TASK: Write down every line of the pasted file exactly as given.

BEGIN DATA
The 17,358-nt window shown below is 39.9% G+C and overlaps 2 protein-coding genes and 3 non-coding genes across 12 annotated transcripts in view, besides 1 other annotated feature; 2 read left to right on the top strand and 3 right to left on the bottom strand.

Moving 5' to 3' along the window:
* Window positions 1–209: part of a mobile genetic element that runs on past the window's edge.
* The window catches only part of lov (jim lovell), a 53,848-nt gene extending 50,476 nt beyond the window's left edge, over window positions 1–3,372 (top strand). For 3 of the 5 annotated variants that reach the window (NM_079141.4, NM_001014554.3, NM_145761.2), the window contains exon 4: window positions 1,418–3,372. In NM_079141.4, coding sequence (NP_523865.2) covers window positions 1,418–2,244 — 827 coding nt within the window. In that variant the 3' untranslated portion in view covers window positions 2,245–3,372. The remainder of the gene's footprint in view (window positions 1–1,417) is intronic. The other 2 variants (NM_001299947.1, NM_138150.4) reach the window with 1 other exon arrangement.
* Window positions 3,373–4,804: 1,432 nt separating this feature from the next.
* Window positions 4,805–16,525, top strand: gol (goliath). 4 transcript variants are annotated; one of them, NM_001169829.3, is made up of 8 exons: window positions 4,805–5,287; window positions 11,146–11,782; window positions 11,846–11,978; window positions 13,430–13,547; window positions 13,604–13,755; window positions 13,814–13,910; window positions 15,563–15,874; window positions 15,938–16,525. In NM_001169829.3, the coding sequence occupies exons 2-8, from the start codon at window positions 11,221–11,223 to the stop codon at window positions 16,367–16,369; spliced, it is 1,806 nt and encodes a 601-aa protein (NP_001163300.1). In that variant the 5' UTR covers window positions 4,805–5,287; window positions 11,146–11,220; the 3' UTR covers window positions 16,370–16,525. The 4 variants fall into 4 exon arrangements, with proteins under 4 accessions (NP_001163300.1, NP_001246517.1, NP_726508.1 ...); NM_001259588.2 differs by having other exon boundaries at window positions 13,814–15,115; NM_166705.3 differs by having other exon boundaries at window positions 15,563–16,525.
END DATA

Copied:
The 17,358-nt window shown below is 39.9% G+C and overlaps 2 protein-coding genes and 3 non-coding genes across 12 annotated transcripts in view, besides 1 other annotated feature; 2 read left to right on the top strand and 3 right to left on the bottom strand.

Moving 5' to 3' along the window:
* Window positions 1–209: part of a mobile genetic element that runs on past the window's edge.
* The window catches only part of lov (jim lovell), a 53,848-nt gene extending 50,476 nt beyond the window's left edge, over window positions 1–3,372 (top strand). For 3 of the 5 annotated variants that reach the window (NM_079141.4, NM_001014554.3, NM_145761.2), the window contains exon 4: window positions 1,418–3,372. In NM_079141.4, coding sequence (NP_523865.2) covers window positions 1,418–2,244 — 827 coding nt within the window. In that variant the 3' untranslated portion in view covers window positions 2,245–3,372. The remainder of the gene's footprint in view (window positions 1–1,417) is intronic. The other 2 variants (NM_001299947.1, NM_138150.4) reach the window with 1 other exon arrangement.
* Window positions 3,373–4,804: 1,432 nt separating this feature from the next.
* Window positions 4,805–16,525, top strand: gol (goliath). 4 transcript variants are annotated; one of them, NM_001169829.3, is made up of 8 exons: window positions 4,805–5,287; window positions 11,146–11,782; window positions 11,846–11,978; window positions 13,430–13,547; window positions 13,604–13,755; window positions 13,814–13,910; window positions 15,563–15,874; window positions 15,938–16,525. In NM_001169829.3, the coding sequence occupies exons 2-8, from the start codon at window positions 11,221–11,223 to the stop codon at window positions 16,367–16,369; spliced, it is 1,806 nt and encodes a 601-aa protein (NP_001163300.1). In that variant the 5' UTR covers window positions 4,805–5,287; window positions 11,146–11,220; the 3' UTR covers window positions 16,370–16,525. The 4 variants fall into 4 exon arrangements, with proteins under 4 accessions (NP_001163300.1, NP_001246517.1, NP_726508.1 ...); NM_001259588.2 differs by having other exon boundaries at window positions 13,814–15,115; NM_166705.3 differs by having other exon boundaries at window positions 15,563–16,525.